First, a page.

Valley of tears: No-no’s in trying to sell a place | Inquirer Business

Valley of tears: No-no’s in trying to sell a place

FLYING INTO and out of Davao City has always been meaningful to this contributor. From 1984 when I first took off from its tiny airport with memories of Barrio Obrero to the 1990s when I joined the first durian festival and later covered the opening of The Royal Mandaya Hotel, the city has grown, to use a cliché, in leaps and bounds.

Once, it was THE largest, but now ranks third after Shanghai, China, and Puerto Princesa, Palawan. Don’t know much about geography, but Asian cities, especially those in the Philippines, have a fascinating way of enlarging territories.


Gus Miclat, who I met in the ’80s and who, when I last saw him in ’98, was busy advocating peace and solidarity tourism, is flying out on the day I land so we exchange a quick hello on SMS. He tells me to enjoy his city’s rapid urbanization, texting, “Enjoy the iba-ness (difference). Have coffee at Coffee for Peace in Matina. Run by Menonite Fil-Canadian couple. Good friends Dann and Joji Pantoja. Come back when am there. Ayo ayo.”

Ayo ayo is the city’s and the Davao province’s parlance for “keep well, take care,” according to Gus.


I store his message, hoping that before the media group of three (one young man from a business paper, another young man from a major daily and this middle-aged working stiff old enough to wipe their noses should they weep) leave for Manila again, I can have some free time to look for the coffee shop. “Fat chance in hell,” to use another friend’s expression.

The tour’s itinerary is supposedly hectic with no time wasted, but after breakfast, the agony of anticipation begins. Tourism officers, including from the private sector, come and go to introduce, then excuse, themselves, saying they can’t join us on the Compostela Valley (ComVal) tour. Easily an hour and a half’s wait goes by, time enough to buy extra meds in case of getting stranded.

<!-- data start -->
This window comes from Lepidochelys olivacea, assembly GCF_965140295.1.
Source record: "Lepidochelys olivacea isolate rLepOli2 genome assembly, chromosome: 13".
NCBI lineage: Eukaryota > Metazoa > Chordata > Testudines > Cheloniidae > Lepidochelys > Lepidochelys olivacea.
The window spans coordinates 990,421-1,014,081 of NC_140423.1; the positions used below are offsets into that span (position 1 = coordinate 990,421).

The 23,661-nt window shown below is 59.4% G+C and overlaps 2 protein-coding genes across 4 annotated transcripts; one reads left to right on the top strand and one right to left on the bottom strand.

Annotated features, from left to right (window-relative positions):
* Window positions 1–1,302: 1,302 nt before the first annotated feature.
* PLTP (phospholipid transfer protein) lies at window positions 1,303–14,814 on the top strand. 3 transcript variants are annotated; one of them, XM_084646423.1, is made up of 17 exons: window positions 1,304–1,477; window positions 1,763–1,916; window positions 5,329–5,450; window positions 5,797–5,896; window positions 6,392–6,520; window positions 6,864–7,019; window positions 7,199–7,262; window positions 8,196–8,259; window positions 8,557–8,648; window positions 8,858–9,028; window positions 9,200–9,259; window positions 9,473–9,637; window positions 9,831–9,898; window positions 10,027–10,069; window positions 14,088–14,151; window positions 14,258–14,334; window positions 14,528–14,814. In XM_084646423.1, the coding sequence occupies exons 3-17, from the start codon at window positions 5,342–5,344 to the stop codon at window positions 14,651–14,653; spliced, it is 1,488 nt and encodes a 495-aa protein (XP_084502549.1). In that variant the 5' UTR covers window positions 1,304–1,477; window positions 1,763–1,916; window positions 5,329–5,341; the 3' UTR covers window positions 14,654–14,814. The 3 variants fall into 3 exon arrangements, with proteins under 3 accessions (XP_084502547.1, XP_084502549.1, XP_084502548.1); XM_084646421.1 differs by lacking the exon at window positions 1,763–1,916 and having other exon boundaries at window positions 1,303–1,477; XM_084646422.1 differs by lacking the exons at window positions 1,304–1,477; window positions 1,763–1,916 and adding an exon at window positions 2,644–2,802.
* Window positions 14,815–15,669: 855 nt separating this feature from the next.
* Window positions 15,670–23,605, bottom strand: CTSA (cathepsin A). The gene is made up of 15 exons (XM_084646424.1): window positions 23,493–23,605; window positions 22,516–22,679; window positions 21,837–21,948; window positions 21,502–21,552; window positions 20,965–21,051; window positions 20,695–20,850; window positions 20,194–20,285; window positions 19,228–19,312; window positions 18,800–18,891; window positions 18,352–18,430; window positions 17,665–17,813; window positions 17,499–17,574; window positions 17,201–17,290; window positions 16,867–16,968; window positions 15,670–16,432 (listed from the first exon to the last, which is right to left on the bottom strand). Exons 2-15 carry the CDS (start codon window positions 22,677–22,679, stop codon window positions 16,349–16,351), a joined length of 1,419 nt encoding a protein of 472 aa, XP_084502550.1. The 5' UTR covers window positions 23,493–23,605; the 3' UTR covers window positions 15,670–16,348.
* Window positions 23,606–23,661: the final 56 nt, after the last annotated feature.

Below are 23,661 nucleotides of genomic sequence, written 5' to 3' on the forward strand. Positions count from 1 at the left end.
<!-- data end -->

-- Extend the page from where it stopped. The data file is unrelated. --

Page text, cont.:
When we push off for ComVal’s provincial capitol, it was just me (Mama Bear), her two cubs, the driver of a hired van and a quiet guide. The cubs catch up on sleep as we had taken an early-morn flight. They had decided to stay up the night before so as not to miss the plane.

The guide says a total of one sentence as we take a fork on the road: “That other road leads to Tagum City, site of the First International Rondalla Festival.” Then silence reigned once more as drive continues.

Once off the van at the capitol in Cabidianan, Nabunturan, we are welcomed with a necklace each of dried coconut shells. The cubs, newly wakened from sleep, have that where-in-heavens-have-we-been-brought-to look.

A provincial tourism officer briefs us about how young a province ComVal is (it has turned 13 in March) with coastal and highland destinations, the latter places offering climes as cool as Tagaytay and Baguio.

ComVal is celebrating its Bulawan Festival the day of our arrival. There’s no explanation about what the feast is all about, except from lay person’s knowledge that the word means “gold” and is also the name of a refereed Philippine journal.


ComVal is mineral country. Rebels, private companies and individuals, and the government all earn from this geological resource. So fecund is the valley that it can be said to be over-mined.

ComVal boasts of clay in red, green, blue and white. Perky officer says white is the most expensive because it has to be heated at three times higher than the temperature for red clay.

ComVal has won the Civil Service Commission’s (CSC) seal of excellence in governance and is, according to Ms Perky, the only local government unit complying with the Anti-Red Tape Act. For example, if one applies for a license, government services are so calibrated that the license is produced quickly. Ms Perky is so thrilled about this CSC award that “we have to maintain it so we can’t go anywhere but down.”